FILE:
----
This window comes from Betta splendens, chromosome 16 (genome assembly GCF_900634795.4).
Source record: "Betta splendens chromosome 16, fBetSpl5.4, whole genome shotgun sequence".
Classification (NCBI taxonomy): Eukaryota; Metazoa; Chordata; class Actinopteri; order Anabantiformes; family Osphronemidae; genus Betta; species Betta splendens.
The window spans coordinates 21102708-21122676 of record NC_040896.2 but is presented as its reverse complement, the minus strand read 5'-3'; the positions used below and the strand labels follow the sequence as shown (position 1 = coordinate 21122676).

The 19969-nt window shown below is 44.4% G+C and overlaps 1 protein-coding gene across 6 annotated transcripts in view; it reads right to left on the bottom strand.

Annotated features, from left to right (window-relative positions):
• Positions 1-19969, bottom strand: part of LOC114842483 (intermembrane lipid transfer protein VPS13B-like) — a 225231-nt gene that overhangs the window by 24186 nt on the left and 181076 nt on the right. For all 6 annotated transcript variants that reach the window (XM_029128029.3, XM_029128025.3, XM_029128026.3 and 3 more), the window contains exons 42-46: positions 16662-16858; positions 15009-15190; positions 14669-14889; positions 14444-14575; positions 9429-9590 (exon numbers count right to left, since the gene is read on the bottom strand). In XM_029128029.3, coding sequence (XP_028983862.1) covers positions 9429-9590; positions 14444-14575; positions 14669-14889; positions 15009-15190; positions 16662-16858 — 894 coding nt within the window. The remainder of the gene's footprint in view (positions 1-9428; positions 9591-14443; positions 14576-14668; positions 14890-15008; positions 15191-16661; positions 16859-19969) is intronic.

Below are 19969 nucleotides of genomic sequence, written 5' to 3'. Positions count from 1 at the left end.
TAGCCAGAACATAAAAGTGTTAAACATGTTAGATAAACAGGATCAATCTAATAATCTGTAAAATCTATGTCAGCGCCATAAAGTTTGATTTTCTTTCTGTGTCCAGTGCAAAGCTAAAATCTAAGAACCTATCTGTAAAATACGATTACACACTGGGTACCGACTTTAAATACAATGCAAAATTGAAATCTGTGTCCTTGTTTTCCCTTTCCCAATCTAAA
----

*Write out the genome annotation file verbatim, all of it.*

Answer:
This window comes from Betta splendens, chromosome 16 (genome assembly GCF_900634795.4).
Source record: "Betta splendens chromosome 16, fBetSpl5.4, whole genome shotgun sequence".
Classification (NCBI taxonomy): Eukaryota; Metazoa; Chordata; class Actinopteri; order Anabantiformes; family Osphronemidae; genus Betta; species Betta splendens.
The window spans coordinates 21102708-21122676 of record NC_040896.2 but is presented as its reverse complement, the minus strand read 5'-3'; the positions used below and the strand labels follow the sequence as shown (position 1 = coordinate 21122676).

The 19969-nt window shown below is 44.4% G+C and overlaps 1 protein-coding gene across 6 annotated transcripts in view; it reads right to left on the bottom strand.

Annotated features, from left to right (window-relative positions):
• Positions 1-19969, bottom strand: part of LOC114842483 (intermembrane lipid transfer protein VPS13B-like) — a 225231-nt gene that overhangs the window by 24186 nt on the left and 181076 nt on the right. For all 6 annotated transcript variants that reach the window (XM_029128029.3, XM_029128025.3, XM_029128026.3 and 3 more), the window contains exons 42-46: positions 16662-16858; positions 15009-15190; positions 14669-14889; positions 14444-14575; positions 9429-9590 (exon numbers count right to left, since the gene is read on the bottom strand). In XM_029128029.3, coding sequence (XP_028983862.1) covers positions 9429-9590; positions 14444-14575; positions 14669-14889; positions 15009-15190; positions 16662-16858 — 894 coding nt within the window. The remainder of the gene's footprint in view (positions 1-9428; positions 9591-14443; positions 14576-14668; positions 14890-15008; positions 15191-16661; positions 16859-19969) is intronic.

Below are 19969 nucleotides of genomic sequence, written 5' to 3'. Positions count from 1 at the left end.
TAGCCAGAACATAAAAGTGTTAAACATGTTAGATAAACAGGATCAATCTAATAATCTGTAAAATCTATGTCAGCGCCATAAAGTTTGATTTTCTTTCTGTGTCCAGTGCAAAGCTAAAATCTAAGAACCTATCTGTAAAATACGATTACACACTGGGTACCGACTTTAAATACAATGCAAAATTGAAATCTGTGTCCTTGTTTTCCCTTTCCCAATCTAAA